Advertisement Close

Pakistan's Influence on Refreshments, Desserts, and Cuisine in the Gulf

posted on: Aug 3, 2021

By: Safa M. Qureshi/Arab America Contributing Writer     

Because of my background, I grew up eating all sorts of delicious carbs, from paratha and tandoori naan to chicken and goat biryani. I can’t help but realize some strikingly similar parallels between Pakistani and Khaleeji (Gulf Arabian) cuisine. Given the location of the Gulf Arab states, historically being along the path of both the silk and spice roads, it is no surprise that Pakistan influenced their culinary palate. So get your stomach ready, you’ll be wanting some good food after this read. Let’s get started!


Let’s first start with Oman. Oman is about a two-hour flight from Pakistan. With that being said, in Oman, there are many influences today from India, Pakistan, and Bangladesh. 

One example is the parotta (or paratha).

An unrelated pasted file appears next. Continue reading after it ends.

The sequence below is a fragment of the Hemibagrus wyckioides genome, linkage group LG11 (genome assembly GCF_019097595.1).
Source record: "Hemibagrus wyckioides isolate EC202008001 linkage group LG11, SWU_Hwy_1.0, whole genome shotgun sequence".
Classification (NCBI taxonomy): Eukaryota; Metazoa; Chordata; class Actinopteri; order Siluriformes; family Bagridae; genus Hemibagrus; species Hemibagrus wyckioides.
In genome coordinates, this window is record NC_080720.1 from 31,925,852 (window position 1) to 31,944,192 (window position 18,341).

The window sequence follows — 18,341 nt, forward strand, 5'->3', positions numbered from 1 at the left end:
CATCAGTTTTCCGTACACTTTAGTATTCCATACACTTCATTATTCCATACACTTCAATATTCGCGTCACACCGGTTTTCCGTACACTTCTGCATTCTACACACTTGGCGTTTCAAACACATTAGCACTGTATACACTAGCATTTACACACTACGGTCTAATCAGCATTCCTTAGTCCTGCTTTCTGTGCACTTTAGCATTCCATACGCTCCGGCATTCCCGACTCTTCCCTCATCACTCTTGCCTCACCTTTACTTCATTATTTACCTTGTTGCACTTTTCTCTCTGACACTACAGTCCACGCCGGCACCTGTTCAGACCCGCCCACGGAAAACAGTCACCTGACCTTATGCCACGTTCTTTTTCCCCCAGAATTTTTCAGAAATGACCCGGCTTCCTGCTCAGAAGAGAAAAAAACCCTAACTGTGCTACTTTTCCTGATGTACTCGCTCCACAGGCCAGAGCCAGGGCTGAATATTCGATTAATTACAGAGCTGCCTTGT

Paratha | پراٹھا

This is a pan-fried flatbread that can be easily found in local coffee shops. These coffee shops are often owned by Indians, Bangladeshis, or Pakistanis and serve quick bites, as well as delicious fresh fruit juices.

Karak means ‘strong’ in Hindi and Urdu. So Karak Chai means strong tea. 

Karak | شاي كرك

Typical mornings in Oman start with a steaming cup of sweet Karak chai and a serving of khubz (bread) Omani. The bread is normally filled with cream cheese and honey. Did you know Karak tea (black tea brewed in milk with spices) also comes from Pakistan? It is hugely popular in India and Pakistan but is also popular all over the Gulf Arab states, such as in Oman and Qatar.

The United Arab Emirates